Fig. 7. Doliops johnvictori by Ben Sale https://www.flickr.com/photos/33398884@N03/16730905417/in/photolist-pdC6g5-qG8Ln7-qvyp2k-pj6weP-2n4HYEw-qfRoQa-2k8Qa1Q-po4zfe-iqXW2k-rusghv-iqXVAR-2kKGwJc-ALiWvU-AizkDJ-2kKCMPC-2kKGVXC-jXduTi-BgCgoe-BgCfyD-2nZEYmA

The existence of mimicry rings among the tribe Pachyrhynchini has been known since the time of A. R. Wallace (1889), but according to Analyn A. Cabras from the Coleoptera Research Center, Institute for Biodiversity and Environment, University of Mindanao, researchers have ‘barely scratched the surface of this topic considering so many mimics await discovery and description’ (Cabras et al., 2019). For example, a recently discovered form of Mullerian mimicry appears to exist between three species from the same location on Mindanao: Metapocyrtus kitangladensis sp. n.,  Coptorhynchus sp. and Pachyrhynchus cumingii (Cabras et al., 2019); all found in the same locality. This type of mimicry is considered as Mullerian, since all species share similar defense mechanism, i.e. the hardness of their elytra. They benefit from looking very similar, because predators that experience biting, and spitting out (!), one of them, will quickly learn to avoid all of them.

These flightless weevils are characterized by vividly coloured
patches of scales on their dark elytra (Fig. 8, below). These structural colours result from the reflection of differently oriented 3D photonic crystals within their scales (Chang et al., 2020).

Pachyrrhynchus orbifer Kohichiro Yoshida (CC BY-NC 2.0) https://www.flickr.com/photos/kohichiroh/8038189637/in/photostream/

Unfortunately, the beautiful colours of Easter egg weevils make them an object of desire for collectors: “the rampant illegal poaching of these species [Doliops and Pachyrynchus] as evident in different online stores selling specimens require immediate attention” (Cabras and Barševskis, 2016). Many are for sale on eBay, despite being listed as threatened or vulnerable. One piece of good news however, is that it has been possible to rear them in the laboratory, using their host plants (Huang et al., 2018).



Beetles, bugs, and other arthropods of the Philippine Tropics.  https://www.bakukangetal.com/2021/

Weevils & insects (Philippines-Taïwan-PNG) By Frank Deschandol:  https://www.flickr.com/photos/frank-deschandol/albums/72157712052576757

Doliops species (Philippines-Taïwan) By Frank Deschandol: https://www.flickr.com/photos/frank-deschandol/albums/72157713624972912

Dazzling new mimic beetles found, may already be under threat. https://www.nationalgeographic.com/animals/article/jewel-weevils-philippines-beetles-discovery?s=09

Inconceivable weevils (blog): https://wp.me/p2hWjJ-6S



Barševskis, A. (2013). Contribution to the knowledge of the genus Doliops Waterhouse, 1841 (Coleoptera: Cerambycidae). Baltic Journal of Coleopterology13(2), 73-89.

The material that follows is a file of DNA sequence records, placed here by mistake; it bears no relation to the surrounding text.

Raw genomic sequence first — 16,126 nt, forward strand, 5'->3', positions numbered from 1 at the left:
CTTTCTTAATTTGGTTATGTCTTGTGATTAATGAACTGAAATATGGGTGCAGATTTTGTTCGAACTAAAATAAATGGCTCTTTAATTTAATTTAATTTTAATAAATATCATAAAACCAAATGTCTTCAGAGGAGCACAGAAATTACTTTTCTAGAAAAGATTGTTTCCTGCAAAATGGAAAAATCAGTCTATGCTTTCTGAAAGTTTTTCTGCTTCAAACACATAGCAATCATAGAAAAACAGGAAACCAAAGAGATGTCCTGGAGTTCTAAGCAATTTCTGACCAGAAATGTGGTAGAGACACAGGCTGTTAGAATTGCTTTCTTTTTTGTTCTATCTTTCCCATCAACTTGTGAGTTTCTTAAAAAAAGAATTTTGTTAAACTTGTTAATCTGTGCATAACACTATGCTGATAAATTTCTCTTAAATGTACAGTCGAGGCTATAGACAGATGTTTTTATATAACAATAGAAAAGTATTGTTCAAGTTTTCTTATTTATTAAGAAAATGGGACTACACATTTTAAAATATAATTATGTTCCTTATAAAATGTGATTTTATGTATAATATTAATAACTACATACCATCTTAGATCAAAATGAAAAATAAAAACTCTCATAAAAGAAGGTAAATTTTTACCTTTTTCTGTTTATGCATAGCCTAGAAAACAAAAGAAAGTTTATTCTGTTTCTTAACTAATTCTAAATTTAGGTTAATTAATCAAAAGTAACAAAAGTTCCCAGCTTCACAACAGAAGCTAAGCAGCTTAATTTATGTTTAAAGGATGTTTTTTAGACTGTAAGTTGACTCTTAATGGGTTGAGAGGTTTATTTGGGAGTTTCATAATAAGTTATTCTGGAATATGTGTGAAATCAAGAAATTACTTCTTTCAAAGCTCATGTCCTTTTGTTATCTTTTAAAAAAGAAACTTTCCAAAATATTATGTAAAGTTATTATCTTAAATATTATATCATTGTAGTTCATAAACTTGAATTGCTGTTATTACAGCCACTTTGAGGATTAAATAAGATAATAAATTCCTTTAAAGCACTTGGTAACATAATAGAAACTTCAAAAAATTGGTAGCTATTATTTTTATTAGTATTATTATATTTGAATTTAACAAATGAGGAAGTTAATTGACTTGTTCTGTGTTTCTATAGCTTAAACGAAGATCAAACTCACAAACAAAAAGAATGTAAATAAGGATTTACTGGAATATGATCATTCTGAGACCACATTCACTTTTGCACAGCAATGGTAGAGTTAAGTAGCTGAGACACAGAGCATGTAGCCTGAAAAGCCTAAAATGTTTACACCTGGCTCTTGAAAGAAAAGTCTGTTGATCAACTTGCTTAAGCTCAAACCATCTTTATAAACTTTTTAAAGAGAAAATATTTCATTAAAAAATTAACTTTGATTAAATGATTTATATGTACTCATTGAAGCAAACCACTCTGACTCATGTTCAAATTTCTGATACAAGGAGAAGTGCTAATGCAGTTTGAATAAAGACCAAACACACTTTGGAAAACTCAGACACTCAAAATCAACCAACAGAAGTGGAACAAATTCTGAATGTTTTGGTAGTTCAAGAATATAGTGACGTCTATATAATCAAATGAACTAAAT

Cabras, A., & Barševskis, A. (2016). Review on Doliops Waterhouse, 1841 (Coleoptera: Cerambycidae) of Mindanao, Philippines with description of a new species. Baltic Journal of Coleopterology16(2), 143-156.

Cabras, A. A., Medina, M. N. D., & Zhang, G. (2019). Metapocyrtus kitangladensis sp. n., a new Pachyrhynchuscumingii GR Waterhouse, 1841 mimic from Mindanao Island, Philippines. ZooKeys853, 119.

Cabras, A. A., Nique, G., Mohagan, A., Baden, J., Loevinsohn, M. E., Mugarura, J., … & Barnaud, C. (2016). Diversity and Distribution of Pachyrynchini (Coleoptera: Curculionidae: Entiminae) in Mt. Apo Natural Park, Philippines-JBES. Journal: Journal of Biodiversity and Environmental Sciences (JBES)8, 312-319.

Chang, Y., Ogawa, Y., Jacucci, G., Onelli, O. D., Tseng, H. Y., & Vignolini, S. (2020). Hereditary character of photonics structure in Pachyrhynchus sarcitis weevils: color changes via one generation hybridization. Advanced Optical Materials8(15), 2000432.

Huang, L. C., Huang, W. S., Lin, C. P., Nuñeza, O. M., Tseng, H. Y., & Tang, H. C. (2018). Captive breeding of two insular populations of Pachyrhynchus sarcitis (Coleoptera: Curculionidae) from Lanyu and Babuyan Islands. Journal of Asia-Pacific Entomology21(4), 1233-1238.

Tseng, H. Y., Lin, C. P., Hsu, J. Y., Pike, D. A., & Huang, W. S. (2014). The functional significance of aposematic signals: geographic variation in the responses of widespread lizard predators to colourful invertebrate prey. PLoS One9(3), e91777.

Wallace, A. R. (1889). Darwinism: an exposition of the theory of natural selection, with some of its applications. Macmillan and Company.

Wallace, A. R. (1891). Natural selection and tropical nature: Essays on descriptive and theoretical biology. Macmillan and Company.

Wang, L. Y., Huang, W. S., Tang, H. C., Huang, L. C., & Lin, C. P. (2018). Too hard to swallow: a secret secondary defence of an aposematic insect. Journal of Experimental Biology221(2), jeb172486.